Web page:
As someone else said, adding memory and doing a backup data/format/reinstall Windows project should bring a machine back up to speed. This is assuming he has an older, circa 2002 PC with at least a 1 Ghz CPU and 256 or 512 MB of memory. Increasing the memory to 512 MB or 1 GB should be the top priority. Downloading some free, well-known software along with a few low-cost hardware upgrades can add capabilities.

As long as the older machine is relatively capable, it's really a question of figuring out what software is needed for the task. And if the current tools on his system need fine-tuning or replacement by free open-source alternatives.

a. Watch Youtube: modern web browser, updated version of Flash plug-in, and broadband.

b. Watch DVD's: DVD combo or burner drive, you can use the software included with the drive or use the free VLC media player.

c. Listen to music: playing CD's is a given. Otherwise, you just need to meet the hardware requirements of iTunes or Rhapsody. Broadband required for either.

d. View/edit photos: Download Google's Picasa application for organizing them. Editing photos can be done cheaply with Photoshop Elements or free with Irfanview.

e. E-mail + internet stuff: modern web browser and broadband.

f. Microsoft Office: Assuming the old machine meets hardware requirements, you can buy MS Office (buy the student or small business versions to save money). Or download the free If the older machine has MS Office 2000 or MS Office 2003, there's really no compelling reason to upgrade to Office 2007.

Posted by: taskforceken | December 14, 2008 6:49 PM | Report abuse

I've been that guy who's gone to Starbucks, looked at the menu, and felt stupid because I had no idea how to order what I wanted; I basically wanted a coffee.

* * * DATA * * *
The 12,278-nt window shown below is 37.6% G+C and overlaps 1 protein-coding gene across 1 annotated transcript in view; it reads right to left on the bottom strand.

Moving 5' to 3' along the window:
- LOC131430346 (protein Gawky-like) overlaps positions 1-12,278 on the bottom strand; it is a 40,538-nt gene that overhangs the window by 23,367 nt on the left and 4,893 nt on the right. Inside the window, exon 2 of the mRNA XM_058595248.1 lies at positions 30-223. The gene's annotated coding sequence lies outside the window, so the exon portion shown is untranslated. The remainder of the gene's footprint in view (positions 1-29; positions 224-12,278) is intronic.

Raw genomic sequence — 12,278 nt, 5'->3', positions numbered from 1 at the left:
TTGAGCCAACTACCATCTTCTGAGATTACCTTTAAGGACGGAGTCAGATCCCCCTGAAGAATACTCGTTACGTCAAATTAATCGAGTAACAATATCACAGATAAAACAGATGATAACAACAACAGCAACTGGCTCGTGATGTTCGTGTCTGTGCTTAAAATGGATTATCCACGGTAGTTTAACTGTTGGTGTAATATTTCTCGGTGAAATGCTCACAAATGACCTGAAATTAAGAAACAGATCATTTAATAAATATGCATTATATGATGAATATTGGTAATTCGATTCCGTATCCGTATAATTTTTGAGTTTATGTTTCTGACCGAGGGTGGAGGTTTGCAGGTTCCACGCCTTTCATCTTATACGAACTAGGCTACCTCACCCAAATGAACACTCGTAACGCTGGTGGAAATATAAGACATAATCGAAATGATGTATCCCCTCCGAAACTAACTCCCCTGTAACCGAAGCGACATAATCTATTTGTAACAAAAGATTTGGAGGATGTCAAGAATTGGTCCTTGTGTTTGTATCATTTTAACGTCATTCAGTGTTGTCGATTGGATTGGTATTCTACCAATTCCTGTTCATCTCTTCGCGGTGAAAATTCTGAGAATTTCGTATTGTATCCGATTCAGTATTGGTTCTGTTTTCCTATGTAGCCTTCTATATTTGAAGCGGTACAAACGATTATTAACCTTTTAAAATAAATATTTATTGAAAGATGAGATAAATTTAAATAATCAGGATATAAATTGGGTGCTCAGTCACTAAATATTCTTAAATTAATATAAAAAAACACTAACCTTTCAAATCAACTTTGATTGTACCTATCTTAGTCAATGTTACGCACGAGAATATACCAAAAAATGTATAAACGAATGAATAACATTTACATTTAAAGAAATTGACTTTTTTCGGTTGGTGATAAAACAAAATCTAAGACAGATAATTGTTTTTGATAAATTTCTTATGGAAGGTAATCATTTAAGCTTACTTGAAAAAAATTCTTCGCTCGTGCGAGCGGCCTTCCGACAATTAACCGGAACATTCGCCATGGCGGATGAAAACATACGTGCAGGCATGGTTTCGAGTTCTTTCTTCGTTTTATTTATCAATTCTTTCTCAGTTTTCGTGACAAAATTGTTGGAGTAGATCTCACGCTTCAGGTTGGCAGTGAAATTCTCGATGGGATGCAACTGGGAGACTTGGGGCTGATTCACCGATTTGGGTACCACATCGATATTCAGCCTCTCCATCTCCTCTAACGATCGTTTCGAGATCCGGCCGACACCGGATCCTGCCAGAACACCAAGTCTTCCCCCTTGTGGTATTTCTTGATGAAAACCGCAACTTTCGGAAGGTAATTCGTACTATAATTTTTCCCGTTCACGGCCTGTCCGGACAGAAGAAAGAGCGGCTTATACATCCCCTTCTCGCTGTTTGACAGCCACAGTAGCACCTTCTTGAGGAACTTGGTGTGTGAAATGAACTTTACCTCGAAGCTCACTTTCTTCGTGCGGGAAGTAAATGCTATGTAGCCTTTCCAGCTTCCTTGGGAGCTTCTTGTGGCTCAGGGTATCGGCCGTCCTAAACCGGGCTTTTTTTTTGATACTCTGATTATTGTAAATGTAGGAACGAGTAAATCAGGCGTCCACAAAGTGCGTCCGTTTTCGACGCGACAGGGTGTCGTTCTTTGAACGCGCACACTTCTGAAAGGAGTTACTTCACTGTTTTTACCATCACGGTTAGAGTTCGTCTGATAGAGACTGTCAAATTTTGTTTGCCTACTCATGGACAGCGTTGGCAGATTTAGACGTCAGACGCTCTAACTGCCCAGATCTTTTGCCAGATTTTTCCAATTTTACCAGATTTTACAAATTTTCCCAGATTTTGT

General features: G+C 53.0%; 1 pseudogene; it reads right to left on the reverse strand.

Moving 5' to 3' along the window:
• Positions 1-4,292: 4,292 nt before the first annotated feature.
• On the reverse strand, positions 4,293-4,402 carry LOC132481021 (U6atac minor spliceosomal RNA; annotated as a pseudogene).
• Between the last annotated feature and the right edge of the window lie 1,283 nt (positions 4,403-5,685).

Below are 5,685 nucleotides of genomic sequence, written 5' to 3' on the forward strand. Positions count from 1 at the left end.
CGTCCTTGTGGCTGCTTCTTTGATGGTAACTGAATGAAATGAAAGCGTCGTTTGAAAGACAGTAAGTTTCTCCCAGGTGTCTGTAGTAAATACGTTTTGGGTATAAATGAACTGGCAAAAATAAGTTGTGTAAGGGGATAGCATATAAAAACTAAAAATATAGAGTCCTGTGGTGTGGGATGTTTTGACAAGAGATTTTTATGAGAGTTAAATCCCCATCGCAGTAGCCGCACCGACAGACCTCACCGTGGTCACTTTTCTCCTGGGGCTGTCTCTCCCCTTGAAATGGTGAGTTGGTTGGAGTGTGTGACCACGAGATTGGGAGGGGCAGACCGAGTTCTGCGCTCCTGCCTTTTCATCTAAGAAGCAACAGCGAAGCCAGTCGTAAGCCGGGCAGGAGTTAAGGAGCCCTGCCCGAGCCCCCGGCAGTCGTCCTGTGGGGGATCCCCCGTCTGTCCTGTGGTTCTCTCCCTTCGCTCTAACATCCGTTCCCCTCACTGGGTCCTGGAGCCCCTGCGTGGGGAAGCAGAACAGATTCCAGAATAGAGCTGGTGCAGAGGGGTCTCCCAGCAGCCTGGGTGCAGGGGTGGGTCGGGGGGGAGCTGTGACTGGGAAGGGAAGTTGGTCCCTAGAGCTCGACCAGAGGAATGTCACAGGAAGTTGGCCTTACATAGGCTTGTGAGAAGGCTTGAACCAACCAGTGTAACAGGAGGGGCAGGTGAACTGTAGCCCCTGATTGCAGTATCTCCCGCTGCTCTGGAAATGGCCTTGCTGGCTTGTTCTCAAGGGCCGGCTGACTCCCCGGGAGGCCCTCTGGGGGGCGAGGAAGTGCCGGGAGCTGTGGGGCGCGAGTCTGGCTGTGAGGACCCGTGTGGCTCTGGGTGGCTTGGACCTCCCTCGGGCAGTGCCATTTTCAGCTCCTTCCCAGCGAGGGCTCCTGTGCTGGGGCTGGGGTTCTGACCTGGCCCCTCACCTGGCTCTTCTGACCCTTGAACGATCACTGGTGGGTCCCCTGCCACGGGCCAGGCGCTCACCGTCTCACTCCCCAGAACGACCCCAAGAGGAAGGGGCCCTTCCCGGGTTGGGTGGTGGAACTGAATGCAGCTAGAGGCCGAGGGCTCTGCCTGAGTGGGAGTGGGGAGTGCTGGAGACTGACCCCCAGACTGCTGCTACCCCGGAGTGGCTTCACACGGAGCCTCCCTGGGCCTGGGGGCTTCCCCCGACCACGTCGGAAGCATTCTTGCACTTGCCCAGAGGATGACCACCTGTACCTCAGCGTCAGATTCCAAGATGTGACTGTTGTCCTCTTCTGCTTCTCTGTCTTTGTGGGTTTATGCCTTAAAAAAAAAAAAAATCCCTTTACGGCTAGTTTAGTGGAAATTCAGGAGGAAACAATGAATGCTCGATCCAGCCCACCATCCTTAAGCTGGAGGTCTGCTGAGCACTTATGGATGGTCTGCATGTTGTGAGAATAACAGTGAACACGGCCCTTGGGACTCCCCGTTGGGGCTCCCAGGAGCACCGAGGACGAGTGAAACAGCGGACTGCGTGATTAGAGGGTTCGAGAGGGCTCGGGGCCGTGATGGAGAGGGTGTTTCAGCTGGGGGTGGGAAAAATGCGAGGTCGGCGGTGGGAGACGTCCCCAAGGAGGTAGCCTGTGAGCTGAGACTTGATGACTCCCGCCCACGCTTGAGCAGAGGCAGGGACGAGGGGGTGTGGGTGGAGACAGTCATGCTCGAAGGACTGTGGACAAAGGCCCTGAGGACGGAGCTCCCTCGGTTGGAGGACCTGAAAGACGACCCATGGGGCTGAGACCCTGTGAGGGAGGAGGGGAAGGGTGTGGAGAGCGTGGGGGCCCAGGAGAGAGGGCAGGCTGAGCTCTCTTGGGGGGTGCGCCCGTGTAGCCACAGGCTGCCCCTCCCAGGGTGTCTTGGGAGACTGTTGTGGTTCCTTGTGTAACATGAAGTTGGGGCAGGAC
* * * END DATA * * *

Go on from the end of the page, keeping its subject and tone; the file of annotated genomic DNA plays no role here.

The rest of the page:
True story: Daughter had a number of Starbucks gift cards she received that she let me have (at the time she wasn't going to Starbucks and had been given them as an end of year gift by youngsters she was coaching); I went to a local Starbucks - I've been in Starbucks a couple times previously and asked for "coffee" and had gotten stares but I also got coffee. This time, with gift cards in hand, I went into the local (Germantown) Starbucks, looked at the menu, felt stupid, had the barista (we used to call them the guy behind the counter at luncheonets), he said "Hi, can I help you?" I said, "Uh... plain coffee, black no sugar." He looked at me... said, "What would you like?" "Plain black, no sugar."

There was a very long pause and I said "Plain black coffee, no sugar." He looked at me and said, "With our without?" I said "With or without what?" He was agitated at my answer and said, "WITH or WITHOUT?" I did the only only thing I could think of since I had no idea what he meant, and said, "Without." That was it; I got a cup of coffee, a large cup of coffee, and he said, somewhat insultingly, "Sugar is on the counter."

I've never bought coffee in Starbucks again; I've been back and used the gift cards for travel mugs that don't leak (they don't keep the coffee hot, but they don't leak).